Posts Tagged “Port of Wilimington”
Improvements are coming to the Port of Wilmington, DE, which is a key facility for U.S. fruit imports.
In an agreement with the Diamond State Port Corp. last September, GT USA Wilmington was granted exclusive rights to operate and develop the Port of Wilmington for 50 years.
The beginning of that era has already seen improvements to the port and more are coming.
GT USA’s concession includes the full management and development of the port’s existing container volumes of 350,000 TEUs (20-foot equivalent units) per year, which is forecast to more than double in the years to come as a consequence of this deal, according to a news release.
The Port of Wilmington, which began operations in 1923, is the top North American port for imports of fresh fruit into the U.S.
Over the next nine years, Gulftainer plans to invest $580 million in the port, including approximately $410 million for a new 1.2 million TEU container facility at DuPont’s former Edgemoor site, which was acquired by the Diamond State Port Corp. in 2016.
Earlier this year, GT USA Wilmington took delivery of three 45-ton reach stackers from KoneCranes Inc.
The delivery is part of a larger order, which includes nine 41-ton Rubber Tired Gantry (RTG) cranes, and is part of the $500 million-plus investment into the Port of Wilmington and a new container terminal development at Edgemoor.
Dave Harriss, vice president of commercial operations GT USA Wilmington, the U.S. arm of ports and logistics company Gulftainer, said there is $170 million earmarked for the Port of Wilmington terminal.
“We’ve probably spent about $49 million so far on new equipment and a lot of infrastructure changes,” he said.
The port has reinforced its piers, changed the traffic flows and created a terminal operating system that tracks cargo flows for both containers and breakbulk, he said.
“I suspect we will have close to $140 million spent by the end of 2020 because we’re adding an additional two warehouses and taking our refrigerated square feet up over a million square feet and our dry capacity up to 300,000 square feet,” he said.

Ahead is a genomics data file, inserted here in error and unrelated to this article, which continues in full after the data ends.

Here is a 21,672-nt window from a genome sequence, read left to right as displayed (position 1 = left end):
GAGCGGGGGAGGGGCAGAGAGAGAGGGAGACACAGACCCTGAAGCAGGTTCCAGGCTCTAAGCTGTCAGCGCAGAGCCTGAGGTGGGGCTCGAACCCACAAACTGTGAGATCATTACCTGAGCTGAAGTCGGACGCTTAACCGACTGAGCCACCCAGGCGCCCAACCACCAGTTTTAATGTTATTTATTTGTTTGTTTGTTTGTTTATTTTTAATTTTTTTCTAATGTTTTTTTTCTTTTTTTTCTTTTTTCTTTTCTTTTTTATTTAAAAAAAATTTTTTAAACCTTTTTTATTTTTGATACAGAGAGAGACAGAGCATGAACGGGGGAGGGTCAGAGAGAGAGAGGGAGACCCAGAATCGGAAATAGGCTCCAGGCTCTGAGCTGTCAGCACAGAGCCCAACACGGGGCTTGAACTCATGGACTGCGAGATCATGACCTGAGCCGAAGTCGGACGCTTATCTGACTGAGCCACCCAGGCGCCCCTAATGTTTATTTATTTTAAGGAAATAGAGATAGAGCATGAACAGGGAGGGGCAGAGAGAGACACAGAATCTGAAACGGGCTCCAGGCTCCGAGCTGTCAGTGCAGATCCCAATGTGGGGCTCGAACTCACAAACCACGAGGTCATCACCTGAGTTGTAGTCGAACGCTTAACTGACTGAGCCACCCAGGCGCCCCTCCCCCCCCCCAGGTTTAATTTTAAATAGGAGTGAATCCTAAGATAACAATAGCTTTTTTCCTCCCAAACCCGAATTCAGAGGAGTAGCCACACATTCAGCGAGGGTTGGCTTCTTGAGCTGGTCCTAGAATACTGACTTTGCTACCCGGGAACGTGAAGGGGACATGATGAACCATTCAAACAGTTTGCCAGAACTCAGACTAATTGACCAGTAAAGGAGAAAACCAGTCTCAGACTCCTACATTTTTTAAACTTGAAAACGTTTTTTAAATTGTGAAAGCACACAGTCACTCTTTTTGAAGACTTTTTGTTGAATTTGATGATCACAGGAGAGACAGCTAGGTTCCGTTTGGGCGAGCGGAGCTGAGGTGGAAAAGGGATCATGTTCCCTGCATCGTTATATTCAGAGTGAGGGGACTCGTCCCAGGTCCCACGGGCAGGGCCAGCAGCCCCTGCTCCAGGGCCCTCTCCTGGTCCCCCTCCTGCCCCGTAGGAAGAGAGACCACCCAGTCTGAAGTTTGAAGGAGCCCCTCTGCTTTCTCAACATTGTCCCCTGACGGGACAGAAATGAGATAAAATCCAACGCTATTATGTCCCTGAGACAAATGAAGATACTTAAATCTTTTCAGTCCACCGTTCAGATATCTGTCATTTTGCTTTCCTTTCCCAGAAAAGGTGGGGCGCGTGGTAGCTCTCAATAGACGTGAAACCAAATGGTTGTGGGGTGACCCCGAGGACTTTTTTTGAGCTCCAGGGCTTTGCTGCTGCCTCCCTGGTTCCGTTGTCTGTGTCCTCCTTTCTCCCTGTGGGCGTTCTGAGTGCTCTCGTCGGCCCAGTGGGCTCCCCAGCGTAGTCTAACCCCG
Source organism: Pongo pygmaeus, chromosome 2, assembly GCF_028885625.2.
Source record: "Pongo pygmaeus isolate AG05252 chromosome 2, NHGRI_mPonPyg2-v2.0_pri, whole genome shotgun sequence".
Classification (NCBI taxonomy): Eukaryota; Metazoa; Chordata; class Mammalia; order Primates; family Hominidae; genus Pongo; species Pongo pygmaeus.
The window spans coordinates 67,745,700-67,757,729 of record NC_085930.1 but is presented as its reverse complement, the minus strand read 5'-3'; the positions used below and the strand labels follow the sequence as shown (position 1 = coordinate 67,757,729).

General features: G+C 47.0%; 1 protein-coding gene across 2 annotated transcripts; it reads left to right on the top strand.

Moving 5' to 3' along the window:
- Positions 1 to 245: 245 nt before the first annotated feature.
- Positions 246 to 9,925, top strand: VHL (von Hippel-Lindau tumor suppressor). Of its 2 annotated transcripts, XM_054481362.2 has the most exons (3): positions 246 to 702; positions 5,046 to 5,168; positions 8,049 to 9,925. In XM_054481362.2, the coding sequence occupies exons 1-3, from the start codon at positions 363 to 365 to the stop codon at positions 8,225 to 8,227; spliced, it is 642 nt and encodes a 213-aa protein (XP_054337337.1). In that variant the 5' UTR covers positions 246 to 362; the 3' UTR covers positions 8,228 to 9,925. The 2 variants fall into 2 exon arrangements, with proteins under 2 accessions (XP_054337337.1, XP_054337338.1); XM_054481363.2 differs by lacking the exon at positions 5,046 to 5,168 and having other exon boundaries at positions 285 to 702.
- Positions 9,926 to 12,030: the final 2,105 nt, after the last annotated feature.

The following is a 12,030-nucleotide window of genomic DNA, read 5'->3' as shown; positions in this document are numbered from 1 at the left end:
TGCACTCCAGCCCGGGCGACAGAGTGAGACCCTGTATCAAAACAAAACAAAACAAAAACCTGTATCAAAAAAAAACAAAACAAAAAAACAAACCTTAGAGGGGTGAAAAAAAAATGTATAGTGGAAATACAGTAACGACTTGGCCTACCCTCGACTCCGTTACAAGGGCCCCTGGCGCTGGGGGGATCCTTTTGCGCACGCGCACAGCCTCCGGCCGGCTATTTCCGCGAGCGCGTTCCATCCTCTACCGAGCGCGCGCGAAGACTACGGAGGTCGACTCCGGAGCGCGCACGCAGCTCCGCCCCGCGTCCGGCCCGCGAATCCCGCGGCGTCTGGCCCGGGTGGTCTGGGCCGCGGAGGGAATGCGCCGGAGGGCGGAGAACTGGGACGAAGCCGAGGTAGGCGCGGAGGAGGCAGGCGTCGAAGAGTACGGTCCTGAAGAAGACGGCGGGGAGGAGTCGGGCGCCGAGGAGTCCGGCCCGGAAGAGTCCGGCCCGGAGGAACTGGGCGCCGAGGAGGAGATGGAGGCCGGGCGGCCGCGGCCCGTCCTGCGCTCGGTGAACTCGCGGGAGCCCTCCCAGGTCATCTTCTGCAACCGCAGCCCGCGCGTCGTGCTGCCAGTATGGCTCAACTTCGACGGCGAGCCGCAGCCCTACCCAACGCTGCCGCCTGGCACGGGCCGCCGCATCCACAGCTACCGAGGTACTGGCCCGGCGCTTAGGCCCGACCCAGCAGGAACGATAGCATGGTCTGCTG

The Port of Wilmington is located on just more than 300 acres, he said, and GT USA Wilmington is changing the operating structure and will allow the company to squeeze more capacity out of those 300 acres.
For example, a master gate system will replace individual fences around tenant facilities, allowing greater consolidation of operating areas. Dole and Chiquita are legacy customers for the port and both have renewed long-term commitments.
GT USA Wilmington is taking the port’s container footprint from 300,000 TEUs up to 600,000 TEUs by going to a stacked configuration instead of a grounded configuration, he said.
In the past year, the port has experienced an increase from 350,000 TEUs to 408,000 TEUs, he said.
Breakbulk is still a vital part of the port’s fruit business, though container volume is bigger business. About two breakbulk ships come to the port each week, Harriss said.
Looking ahead, he said GT USA Wilmington will continue to invest in the legacy port facilities at the Port of Wilmington, with coming changes more pronounced and visual. Improvements accomplished so far include reinforcing the piers, laying in fiber optics and installing new wi-fi systems.
“Now the big visual changes are going to take place after the winter season,” he said.
“You’re going to see the gantry cranes coming in and the look and feel of the place is going to change,” he said, noting the new gate complex and a new refrigerated warehouse.
Groundbreaking also will occur at the Edgemoor site. That terminal facility will be strictly oriented to handling containers and is expected to handle about 1.2 million TEUs.
“We think it will be open for business in 2023,” he said.
The Port of Wilmington will remain a mixed use facility while Edgemoor will be geared to handle big container ship operators, and will have a 240,000-square-foot-high cube refrigerator space.